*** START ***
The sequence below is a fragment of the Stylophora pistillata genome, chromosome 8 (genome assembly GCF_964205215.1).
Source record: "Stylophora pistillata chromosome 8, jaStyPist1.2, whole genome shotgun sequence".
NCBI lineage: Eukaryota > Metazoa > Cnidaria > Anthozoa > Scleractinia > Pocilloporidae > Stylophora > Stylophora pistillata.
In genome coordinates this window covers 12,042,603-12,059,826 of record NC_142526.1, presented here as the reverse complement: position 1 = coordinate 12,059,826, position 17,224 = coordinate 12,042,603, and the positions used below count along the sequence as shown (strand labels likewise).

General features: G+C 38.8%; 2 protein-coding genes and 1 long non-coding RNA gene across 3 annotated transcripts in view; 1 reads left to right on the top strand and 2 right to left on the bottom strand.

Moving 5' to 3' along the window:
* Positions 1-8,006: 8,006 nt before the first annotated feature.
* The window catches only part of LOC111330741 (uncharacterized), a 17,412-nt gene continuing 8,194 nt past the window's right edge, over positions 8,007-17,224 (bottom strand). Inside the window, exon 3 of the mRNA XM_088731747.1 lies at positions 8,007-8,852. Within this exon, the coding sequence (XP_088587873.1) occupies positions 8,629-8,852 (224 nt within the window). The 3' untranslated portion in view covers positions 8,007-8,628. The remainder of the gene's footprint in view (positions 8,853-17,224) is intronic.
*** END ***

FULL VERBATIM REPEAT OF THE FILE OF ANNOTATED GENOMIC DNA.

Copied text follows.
The sequence below is a fragment of the Stylophora pistillata genome, chromosome 8 (genome assembly GCF_964205215.1).
Source record: "Stylophora pistillata chromosome 8, jaStyPist1.2, whole genome shotgun sequence".
NCBI lineage: Eukaryota > Metazoa > Cnidaria > Anthozoa > Scleractinia > Pocilloporidae > Stylophora > Stylophora pistillata.
In genome coordinates this window covers 12,042,603-12,059,826 of record NC_142526.1, presented here as the reverse complement: position 1 = coordinate 12,059,826, position 17,224 = coordinate 12,042,603, and the positions used below count along the sequence as shown (strand labels likewise).

General features: G+C 38.8%; 2 protein-coding genes and 1 long non-coding RNA gene across 3 annotated transcripts in view; 1 reads left to right on the top strand and 2 right to left on the bottom strand.

Moving 5' to 3' along the window:
* Positions 1-8,006: 8,006 nt before the first annotated feature.
* The window catches only part of LOC111330741 (uncharacterized), a 17,412-nt gene continuing 8,194 nt past the window's right edge, over positions 8,007-17,224 (bottom strand). Inside the window, exon 3 of the mRNA XM_088731747.1 lies at positions 8,007-8,852. Within this exon, the coding sequence (XP_088587873.1) occupies positions 8,629-8,852 (224 nt within the window). The 3' untranslated portion in view covers positions 8,007-8,628. The remainder of the gene's footprint in view (positions 8,853-17,224) is intronic.